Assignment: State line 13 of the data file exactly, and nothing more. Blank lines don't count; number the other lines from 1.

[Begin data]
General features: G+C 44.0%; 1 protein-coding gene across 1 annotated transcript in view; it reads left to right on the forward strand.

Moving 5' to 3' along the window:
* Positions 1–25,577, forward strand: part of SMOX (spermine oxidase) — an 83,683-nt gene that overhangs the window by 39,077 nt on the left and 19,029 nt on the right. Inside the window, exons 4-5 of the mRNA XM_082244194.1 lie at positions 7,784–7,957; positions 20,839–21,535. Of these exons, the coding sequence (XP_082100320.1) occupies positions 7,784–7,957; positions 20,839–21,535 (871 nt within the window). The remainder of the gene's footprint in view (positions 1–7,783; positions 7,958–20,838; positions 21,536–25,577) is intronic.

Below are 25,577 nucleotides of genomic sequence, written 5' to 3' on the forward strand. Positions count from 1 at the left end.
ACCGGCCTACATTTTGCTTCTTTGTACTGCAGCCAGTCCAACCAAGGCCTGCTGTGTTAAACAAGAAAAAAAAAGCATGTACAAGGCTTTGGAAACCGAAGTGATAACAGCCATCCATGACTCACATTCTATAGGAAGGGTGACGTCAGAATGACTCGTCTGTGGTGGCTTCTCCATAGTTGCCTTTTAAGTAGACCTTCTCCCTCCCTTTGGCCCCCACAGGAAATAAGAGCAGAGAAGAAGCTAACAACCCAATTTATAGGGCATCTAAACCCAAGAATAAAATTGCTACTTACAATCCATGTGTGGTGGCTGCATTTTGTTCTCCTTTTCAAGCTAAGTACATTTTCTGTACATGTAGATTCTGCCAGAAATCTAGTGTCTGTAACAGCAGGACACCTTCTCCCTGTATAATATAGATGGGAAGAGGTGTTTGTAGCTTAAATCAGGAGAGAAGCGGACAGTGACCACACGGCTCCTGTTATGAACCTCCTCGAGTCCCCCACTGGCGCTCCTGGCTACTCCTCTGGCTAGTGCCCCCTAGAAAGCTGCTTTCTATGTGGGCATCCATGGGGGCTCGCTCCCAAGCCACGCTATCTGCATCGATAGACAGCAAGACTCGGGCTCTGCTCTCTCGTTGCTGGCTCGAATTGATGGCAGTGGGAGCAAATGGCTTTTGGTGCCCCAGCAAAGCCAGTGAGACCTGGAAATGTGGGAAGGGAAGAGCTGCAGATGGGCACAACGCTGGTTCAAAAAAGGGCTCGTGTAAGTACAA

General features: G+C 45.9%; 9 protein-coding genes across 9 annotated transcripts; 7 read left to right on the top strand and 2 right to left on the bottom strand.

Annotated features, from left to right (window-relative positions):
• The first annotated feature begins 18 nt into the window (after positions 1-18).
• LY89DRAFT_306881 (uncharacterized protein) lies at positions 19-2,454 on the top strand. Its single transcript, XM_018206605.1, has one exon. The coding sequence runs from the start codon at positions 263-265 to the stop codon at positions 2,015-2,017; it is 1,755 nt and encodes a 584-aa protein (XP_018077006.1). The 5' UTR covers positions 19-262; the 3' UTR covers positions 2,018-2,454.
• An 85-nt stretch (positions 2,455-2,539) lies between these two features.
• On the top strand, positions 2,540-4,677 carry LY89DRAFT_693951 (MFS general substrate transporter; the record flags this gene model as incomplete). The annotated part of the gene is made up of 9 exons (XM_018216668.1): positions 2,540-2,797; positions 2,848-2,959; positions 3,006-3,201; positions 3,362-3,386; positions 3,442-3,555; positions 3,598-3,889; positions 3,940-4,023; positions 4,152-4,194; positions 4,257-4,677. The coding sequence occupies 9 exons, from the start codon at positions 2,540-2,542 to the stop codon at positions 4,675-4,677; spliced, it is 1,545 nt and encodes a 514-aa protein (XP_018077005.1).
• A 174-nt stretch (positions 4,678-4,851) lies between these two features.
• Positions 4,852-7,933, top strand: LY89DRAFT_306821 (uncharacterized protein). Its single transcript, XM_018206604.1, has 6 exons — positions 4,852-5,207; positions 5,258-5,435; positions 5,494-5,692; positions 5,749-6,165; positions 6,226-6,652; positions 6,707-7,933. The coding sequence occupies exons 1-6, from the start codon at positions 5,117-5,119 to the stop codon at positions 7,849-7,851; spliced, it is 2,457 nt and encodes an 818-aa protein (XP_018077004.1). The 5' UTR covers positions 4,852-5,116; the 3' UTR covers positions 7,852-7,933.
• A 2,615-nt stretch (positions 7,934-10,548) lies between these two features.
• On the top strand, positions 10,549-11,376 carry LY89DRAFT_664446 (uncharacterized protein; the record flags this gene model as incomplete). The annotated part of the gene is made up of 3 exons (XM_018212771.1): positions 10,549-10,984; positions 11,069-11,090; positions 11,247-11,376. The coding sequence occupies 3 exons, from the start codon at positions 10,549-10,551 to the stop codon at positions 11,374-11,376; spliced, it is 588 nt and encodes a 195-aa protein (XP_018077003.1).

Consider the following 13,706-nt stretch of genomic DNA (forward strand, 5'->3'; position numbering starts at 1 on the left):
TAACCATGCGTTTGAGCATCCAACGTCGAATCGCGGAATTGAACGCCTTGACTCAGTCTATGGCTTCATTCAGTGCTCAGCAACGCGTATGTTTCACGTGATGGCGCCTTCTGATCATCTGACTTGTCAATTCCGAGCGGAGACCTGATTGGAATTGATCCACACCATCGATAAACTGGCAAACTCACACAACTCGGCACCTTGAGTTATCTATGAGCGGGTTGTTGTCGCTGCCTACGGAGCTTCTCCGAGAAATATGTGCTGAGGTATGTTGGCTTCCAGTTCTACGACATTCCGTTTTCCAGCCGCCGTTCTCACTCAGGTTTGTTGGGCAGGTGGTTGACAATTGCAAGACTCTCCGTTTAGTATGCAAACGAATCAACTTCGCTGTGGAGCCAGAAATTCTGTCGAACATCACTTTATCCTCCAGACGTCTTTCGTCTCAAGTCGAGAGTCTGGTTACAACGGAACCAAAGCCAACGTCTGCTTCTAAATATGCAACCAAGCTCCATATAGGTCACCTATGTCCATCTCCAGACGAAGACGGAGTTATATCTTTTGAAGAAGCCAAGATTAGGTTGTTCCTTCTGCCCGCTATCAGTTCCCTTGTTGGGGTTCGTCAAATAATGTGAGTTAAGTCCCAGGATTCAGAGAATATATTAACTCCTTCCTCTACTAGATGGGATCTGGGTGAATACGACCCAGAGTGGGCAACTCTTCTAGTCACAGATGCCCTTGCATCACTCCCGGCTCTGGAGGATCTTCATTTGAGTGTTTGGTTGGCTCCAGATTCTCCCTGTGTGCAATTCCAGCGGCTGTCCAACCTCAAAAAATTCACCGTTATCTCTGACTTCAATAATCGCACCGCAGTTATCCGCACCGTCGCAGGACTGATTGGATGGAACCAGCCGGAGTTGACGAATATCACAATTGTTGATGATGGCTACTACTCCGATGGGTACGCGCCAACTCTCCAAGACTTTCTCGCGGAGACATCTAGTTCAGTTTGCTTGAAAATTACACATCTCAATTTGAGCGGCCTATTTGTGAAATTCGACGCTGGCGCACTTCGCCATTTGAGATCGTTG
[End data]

• Positions 4,852-7,933, top strand: LY89DRAFT_306821 (uncharacterized protein). Its single transcript, XM_018206604.1, has 6 exons — positions 4,852-5,207; positions 5,258-5,435; positions 5,494-5,692; positions 5,749-6,165; positions 6,226-6,652; positions 6,707-7,933. The coding sequence occupies exons 1-6, from the start codon at positions 5,117-5,119 to the stop codon at positions 7,849-7,851; spliced, it is 2,457 nt and encodes an 818-aa protein (XP_018077004.1). The 5' UTR covers positions 4,852-5,116; the 3' UTR covers positions 7,852-7,933.